Stories about News from January, 2009
Political opposition websites in North African countries, particularly in Tunisia, Libya and Mauritania, are becoming a primary target of hackers. This new phenomenon of defacing opposition and dissident websites emerged first in Tunisia, where at least 14 websites and blogs were targeted between 2007 and 2008, and seems to be spreading across the region as a result of the attempt to muzzle free speech both online and offline.
Egyptian blogger Reda Abdel-Rahman (32) is freed on January 23, 2009, after being detained since last October. Reda is a social worker at a Religious Institute affiliated to Al-Azhar. The young blogger is known as a “Quranist” who rejects the Sunnah (which means “the way and the manners of the prophet Muhammad” - wikipedia) and considers the Quran as the only source of Shariaa (the body of Islamic religious law).
Four websites of the Jama’a Al Adl wa Al Ihsan (Justice and Spirituality), Morocco’s largest Islamic movement (officially illegal), have been blocked in Morocco this week and redirected to the following blockpage:
Scores of websites have been blocked in Bahrain, following a new crackdown by the Ministry of Information. The latest sweep makes sites ranging from Google Translate to those of social, religious, human rights and political groups inaccessible to people in Bahrain.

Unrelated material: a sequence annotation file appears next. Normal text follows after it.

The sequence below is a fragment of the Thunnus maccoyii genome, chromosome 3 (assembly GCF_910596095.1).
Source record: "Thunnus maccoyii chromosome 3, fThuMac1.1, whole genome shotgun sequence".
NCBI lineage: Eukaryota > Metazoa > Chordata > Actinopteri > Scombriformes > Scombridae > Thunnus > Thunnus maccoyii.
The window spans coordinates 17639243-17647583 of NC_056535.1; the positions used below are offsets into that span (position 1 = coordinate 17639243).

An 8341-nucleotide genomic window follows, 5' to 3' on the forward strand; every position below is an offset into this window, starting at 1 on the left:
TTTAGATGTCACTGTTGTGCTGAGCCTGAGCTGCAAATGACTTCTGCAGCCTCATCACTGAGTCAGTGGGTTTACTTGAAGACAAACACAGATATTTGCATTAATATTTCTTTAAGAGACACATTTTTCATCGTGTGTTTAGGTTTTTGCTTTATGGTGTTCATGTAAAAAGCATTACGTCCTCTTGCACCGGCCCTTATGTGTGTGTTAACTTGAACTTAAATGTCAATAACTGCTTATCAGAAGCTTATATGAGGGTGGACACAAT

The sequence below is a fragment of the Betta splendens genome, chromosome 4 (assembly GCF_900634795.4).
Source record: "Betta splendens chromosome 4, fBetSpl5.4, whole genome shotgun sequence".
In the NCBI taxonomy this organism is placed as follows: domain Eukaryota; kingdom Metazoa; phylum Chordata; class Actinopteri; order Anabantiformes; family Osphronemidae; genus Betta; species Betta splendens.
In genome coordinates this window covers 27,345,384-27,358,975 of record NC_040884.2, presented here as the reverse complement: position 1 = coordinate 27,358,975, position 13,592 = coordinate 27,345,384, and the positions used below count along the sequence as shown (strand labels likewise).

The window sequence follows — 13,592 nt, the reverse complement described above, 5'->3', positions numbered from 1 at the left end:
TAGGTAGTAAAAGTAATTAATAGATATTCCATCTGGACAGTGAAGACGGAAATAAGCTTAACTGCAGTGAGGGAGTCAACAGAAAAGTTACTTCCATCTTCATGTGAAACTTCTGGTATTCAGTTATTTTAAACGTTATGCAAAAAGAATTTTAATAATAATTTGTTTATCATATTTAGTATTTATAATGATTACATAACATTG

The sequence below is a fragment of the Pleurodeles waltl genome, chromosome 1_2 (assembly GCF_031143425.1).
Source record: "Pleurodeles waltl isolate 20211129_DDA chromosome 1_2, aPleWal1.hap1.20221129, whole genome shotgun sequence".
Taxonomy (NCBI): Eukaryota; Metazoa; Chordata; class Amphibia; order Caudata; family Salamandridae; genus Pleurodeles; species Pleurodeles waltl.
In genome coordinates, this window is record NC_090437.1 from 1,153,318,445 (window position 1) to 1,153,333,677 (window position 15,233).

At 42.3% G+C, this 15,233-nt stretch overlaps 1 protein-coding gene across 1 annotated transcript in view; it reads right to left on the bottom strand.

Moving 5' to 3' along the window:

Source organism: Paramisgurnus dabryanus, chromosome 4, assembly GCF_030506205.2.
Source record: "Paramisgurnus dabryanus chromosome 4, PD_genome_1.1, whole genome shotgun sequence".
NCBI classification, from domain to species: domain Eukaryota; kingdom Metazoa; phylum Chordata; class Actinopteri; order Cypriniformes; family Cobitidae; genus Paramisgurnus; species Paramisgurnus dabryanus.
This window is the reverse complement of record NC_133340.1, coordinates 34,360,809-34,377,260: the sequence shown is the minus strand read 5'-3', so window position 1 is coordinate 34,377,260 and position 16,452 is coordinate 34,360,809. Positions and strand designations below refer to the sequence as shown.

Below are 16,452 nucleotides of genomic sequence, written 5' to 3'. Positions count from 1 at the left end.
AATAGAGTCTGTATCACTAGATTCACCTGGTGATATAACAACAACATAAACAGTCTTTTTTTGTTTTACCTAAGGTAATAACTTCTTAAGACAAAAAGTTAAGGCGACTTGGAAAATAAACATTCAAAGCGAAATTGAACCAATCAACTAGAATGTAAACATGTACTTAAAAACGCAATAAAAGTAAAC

Syrian authorities have blocked access to the personal blog of the 26-year-old Syrian Human rights activist and blogger Mohammad Al-Abdallah who is blogging at Raye7wmishRaj3 (I’m Leaving and I’m Not Coming Back). Syrian Netizens can access the blocked blog via HTTPS or simply by visiting the mirror blog at http://rwmr.wordpress.com/.
According to the Arabic Network for Human Rights Information (ANHR), Saudi authorities have arrested the 28-year-old blogger Hamoud Bin Saleh and blocked his blog Masihi Saudi (A Saudi Christian). The ANHR adds further that blogger Hamoud Bin Saleh was arrested “due to his opinions and announcement at his blog that...
The Pakistan Telecommunication Authority (PTA), the internet monitoring body in Pakistan has issued directives to all its ISP providers to block a list of six webpages on the grounds that they were “harmful for the integrity of the country.”